How to tame the food and diet Gremlin in your mind

September 3, 2021

Would you sleep all night with the radio on at full volume?

Probably the answer is: “No, thanks!”.

And yet, most of the time you allow the diet and food Gremlin in your mind to play at full volume and go on and on and on as you go through your day. You might have started to notice this, or maybe not.

Whether you are aware of it or not, this inner chatter is just exhausting and it can really affect your mood and the way you relate to your loved ones, your colleagues, friends and even strangers crossing your path on the street.

Ultimately, it impacts the way you show yourself up in the world.


Sometimes it might just gently whisper words which sound innocent to most:

One slice of bread and that’s it, no more bread for today. You know!

Let’s check what she ‘eats in a day’. You can copy that!

Only a few pounds left. Then you can say yes to that invite and people will finally see you and compliment you. You time to shine!

Other times it goes ahead with heavier messages like:

How can you possibly expect to fit into those jeans? Are you serious? You ate like a pig for months! Now what? There’s just no hope.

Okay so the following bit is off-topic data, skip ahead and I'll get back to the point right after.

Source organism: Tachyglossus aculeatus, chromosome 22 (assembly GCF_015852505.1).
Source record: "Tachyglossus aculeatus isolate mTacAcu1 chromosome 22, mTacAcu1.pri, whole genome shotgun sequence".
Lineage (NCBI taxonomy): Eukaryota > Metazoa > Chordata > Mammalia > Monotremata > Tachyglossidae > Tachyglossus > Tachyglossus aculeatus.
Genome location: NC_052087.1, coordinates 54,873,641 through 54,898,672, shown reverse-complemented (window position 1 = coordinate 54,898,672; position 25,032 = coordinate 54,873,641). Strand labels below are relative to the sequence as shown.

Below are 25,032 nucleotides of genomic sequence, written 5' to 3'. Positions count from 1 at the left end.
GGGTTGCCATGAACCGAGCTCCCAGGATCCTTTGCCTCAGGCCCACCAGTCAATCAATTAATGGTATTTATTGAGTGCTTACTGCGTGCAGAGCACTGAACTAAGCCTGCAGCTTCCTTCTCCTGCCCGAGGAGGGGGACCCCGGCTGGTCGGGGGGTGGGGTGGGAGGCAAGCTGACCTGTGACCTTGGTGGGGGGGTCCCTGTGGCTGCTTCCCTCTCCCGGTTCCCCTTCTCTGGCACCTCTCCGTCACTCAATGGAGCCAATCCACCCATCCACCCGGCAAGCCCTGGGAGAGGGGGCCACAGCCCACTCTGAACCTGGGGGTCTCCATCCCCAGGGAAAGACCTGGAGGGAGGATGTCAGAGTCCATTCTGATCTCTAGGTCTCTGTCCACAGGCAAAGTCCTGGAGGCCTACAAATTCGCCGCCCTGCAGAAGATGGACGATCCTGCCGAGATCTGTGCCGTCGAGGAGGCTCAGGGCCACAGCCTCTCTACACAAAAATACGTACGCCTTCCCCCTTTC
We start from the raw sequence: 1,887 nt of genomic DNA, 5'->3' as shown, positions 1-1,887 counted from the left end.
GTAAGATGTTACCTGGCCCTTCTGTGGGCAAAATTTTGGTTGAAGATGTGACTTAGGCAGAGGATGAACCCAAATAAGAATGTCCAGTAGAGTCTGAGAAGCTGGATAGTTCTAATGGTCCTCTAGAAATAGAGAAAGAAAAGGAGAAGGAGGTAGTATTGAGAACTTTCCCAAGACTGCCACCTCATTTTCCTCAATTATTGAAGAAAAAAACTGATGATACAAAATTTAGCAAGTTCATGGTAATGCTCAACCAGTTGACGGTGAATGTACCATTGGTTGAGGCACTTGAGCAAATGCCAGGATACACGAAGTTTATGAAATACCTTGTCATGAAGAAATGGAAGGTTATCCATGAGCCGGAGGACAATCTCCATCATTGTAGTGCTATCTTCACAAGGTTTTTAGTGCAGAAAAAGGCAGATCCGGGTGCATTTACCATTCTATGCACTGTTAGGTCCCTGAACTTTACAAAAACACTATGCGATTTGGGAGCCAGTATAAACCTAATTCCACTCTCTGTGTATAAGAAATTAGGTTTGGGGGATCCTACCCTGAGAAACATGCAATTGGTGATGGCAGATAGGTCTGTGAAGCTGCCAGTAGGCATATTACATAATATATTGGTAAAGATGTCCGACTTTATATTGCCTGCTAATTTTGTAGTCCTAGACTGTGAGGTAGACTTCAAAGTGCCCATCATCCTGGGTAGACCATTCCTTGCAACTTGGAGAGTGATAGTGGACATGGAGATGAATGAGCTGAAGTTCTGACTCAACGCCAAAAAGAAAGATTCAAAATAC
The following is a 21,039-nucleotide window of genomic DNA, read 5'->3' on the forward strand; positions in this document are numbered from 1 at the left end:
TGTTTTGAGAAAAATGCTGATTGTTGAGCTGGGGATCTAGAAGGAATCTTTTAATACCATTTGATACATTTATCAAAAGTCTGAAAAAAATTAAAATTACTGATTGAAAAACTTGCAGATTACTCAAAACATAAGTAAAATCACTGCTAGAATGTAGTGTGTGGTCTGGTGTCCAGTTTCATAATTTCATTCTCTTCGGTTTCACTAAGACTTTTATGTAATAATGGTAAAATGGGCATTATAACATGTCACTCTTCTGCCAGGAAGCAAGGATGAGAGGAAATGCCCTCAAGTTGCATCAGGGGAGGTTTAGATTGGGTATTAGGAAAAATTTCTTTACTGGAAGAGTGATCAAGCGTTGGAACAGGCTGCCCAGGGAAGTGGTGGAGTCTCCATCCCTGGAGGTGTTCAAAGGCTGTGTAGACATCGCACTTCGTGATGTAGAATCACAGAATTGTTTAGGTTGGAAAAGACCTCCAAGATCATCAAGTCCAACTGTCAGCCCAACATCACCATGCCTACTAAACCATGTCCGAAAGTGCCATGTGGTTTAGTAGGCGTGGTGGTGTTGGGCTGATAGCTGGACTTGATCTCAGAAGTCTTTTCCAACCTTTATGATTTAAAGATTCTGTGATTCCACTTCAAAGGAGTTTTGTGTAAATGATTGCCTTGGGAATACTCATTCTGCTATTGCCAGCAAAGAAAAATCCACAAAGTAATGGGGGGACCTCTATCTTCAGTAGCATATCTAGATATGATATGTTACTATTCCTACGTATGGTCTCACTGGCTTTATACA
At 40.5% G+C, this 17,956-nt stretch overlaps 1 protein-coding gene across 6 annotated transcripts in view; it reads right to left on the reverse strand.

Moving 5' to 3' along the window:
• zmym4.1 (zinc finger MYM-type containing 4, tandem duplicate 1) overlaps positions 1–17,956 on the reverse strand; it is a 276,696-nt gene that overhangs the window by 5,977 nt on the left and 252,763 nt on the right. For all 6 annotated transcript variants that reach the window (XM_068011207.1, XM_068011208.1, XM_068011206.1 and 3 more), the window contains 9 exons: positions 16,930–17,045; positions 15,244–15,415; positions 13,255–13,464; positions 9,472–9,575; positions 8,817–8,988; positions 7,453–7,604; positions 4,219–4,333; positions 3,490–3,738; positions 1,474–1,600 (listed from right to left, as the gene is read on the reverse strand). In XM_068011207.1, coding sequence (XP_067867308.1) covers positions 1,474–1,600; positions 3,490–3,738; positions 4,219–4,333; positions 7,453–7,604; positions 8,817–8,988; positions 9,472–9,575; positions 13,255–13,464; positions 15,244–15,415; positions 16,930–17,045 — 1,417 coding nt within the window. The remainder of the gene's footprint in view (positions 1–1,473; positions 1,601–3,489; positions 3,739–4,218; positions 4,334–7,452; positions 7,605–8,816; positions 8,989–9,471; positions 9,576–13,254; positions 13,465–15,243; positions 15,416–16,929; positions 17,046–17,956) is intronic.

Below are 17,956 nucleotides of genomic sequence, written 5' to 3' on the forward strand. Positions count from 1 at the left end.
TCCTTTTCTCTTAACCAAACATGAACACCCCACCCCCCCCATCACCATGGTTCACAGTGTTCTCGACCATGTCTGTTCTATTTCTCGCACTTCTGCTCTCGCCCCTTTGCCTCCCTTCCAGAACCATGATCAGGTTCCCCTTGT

Don’t pretend others don’t see you. It’s in front of everyone’s eyes that you put on a lot of weight. Now don’t complain if they comment on you eating that pizza.

Look at your skinny girlfriend. Certainly, she’s got more willpower. She doesn’t spend all her time munching on chocolate. Will you ever stop?”.

Is your mind overwhelmed by this chatter right now?

If it does, know that most of these thoughts are heavily influenced by the constant external messages you receive regarding your body and its looks, the foods you should or shouldn’t eat in order to look a certain way.


Back in 1983, Rick Carson was one of the first to refer to this inner chatter as “The Gremlin”.


This is how he defines the Gremlin:

“A vile, vicious, villainous, insufferable bully lurking in the shadows of your very own mind”.

I totally agree with this description. I’ve spent the last few years of my life noticing my own Gremlin and learning how to tame it. It can be very nasty at times!

This inner chatter can really get in the way of you appreciating what your body does for you and prevent you from welcoming and truly savoring delicious food in your life.

Not to mention that it can extend way beyond the physical body and our eating choices. It can cast doubt on our value as employees, business owners, parents, partners and any other roles we have. Just like those Gremlins duplicating themselves overnight in the popular film from the 80’s.


There are many ways to tame this gremlin and put it in its place.

I share different ways to do that with my clients whenever I think it might help them.

However, if I was to choose the one tip, I think can help most of you, I would pick this one:

Go for some good mental clean-up.

What I’m suggesting is you do a little bit of Marie Kondo-style digital de-cluttering of the messages and content you get exposed to on a daily basis.